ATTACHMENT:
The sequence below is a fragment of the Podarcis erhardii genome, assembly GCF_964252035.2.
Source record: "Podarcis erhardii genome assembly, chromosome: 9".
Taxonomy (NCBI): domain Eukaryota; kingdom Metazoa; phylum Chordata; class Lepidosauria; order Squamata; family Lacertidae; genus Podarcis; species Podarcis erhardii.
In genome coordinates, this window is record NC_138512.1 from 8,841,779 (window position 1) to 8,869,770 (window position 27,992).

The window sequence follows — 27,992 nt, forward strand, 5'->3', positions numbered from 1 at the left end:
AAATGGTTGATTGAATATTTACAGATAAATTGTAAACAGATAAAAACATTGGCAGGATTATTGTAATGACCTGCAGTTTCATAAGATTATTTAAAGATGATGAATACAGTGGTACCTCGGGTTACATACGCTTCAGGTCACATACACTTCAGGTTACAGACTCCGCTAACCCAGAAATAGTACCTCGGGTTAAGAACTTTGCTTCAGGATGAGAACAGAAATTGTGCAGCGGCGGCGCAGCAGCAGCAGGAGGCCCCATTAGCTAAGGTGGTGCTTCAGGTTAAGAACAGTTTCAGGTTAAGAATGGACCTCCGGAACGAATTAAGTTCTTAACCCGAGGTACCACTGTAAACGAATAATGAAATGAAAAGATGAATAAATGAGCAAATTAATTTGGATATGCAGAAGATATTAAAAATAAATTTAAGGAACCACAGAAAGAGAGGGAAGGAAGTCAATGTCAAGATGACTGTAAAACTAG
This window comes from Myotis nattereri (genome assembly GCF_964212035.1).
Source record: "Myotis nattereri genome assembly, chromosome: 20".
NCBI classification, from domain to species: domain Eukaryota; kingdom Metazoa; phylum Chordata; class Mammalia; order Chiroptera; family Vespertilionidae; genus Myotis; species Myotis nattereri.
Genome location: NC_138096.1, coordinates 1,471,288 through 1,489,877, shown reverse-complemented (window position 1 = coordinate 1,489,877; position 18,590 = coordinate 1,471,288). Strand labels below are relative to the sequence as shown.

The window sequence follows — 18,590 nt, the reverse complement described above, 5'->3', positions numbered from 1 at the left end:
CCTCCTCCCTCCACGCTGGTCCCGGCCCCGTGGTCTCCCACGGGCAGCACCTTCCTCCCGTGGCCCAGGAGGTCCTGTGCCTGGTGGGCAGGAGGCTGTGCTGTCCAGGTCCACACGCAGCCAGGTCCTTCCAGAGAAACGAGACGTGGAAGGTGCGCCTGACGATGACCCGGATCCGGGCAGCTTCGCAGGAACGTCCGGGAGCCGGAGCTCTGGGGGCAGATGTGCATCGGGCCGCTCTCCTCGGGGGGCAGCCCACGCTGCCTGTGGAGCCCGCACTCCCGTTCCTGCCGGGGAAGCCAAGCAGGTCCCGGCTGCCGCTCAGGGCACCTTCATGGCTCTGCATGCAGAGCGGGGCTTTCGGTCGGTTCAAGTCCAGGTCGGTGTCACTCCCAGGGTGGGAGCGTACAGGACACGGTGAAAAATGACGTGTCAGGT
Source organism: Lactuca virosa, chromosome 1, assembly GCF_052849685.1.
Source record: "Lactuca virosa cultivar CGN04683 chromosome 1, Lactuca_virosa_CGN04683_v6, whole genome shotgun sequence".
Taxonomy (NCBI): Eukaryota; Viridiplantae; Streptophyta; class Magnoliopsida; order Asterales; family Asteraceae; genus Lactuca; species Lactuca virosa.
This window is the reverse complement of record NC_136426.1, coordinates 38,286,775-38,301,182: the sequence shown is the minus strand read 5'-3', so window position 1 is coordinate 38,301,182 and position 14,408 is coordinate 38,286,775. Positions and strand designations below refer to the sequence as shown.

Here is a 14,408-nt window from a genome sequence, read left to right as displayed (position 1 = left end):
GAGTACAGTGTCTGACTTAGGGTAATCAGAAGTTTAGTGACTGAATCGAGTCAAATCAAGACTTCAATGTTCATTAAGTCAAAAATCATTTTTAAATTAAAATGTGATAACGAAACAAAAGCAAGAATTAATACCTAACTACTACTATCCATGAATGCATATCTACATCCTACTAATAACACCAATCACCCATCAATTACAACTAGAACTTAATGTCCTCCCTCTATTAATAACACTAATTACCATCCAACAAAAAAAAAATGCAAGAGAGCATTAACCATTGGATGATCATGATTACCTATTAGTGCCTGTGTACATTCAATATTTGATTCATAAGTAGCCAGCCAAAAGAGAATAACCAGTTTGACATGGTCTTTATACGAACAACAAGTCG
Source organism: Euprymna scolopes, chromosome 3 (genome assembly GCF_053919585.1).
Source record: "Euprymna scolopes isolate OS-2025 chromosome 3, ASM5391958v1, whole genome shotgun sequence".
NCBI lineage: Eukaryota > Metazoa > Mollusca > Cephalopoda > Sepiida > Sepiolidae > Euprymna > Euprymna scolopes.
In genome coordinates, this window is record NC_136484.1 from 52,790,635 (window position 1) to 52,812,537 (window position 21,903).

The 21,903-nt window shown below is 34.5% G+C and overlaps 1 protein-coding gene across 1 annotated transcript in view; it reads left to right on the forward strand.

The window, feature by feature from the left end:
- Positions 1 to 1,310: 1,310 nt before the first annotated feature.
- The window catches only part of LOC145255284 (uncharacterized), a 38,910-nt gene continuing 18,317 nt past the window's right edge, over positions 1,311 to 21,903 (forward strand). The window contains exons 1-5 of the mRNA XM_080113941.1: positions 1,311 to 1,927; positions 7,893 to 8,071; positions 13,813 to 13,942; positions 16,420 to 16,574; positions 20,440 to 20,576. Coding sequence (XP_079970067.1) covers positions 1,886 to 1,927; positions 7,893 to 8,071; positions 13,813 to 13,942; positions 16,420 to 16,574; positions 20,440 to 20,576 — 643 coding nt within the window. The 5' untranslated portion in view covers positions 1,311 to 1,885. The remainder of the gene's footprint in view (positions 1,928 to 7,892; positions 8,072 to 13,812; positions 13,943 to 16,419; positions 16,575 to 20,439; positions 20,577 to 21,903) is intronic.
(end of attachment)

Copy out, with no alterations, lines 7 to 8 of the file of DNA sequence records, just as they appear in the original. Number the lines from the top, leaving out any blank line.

This window comes from Myotis nattereri (genome assembly GCF_964212035.1).
Source record: "Myotis nattereri genome assembly, chromosome: 20".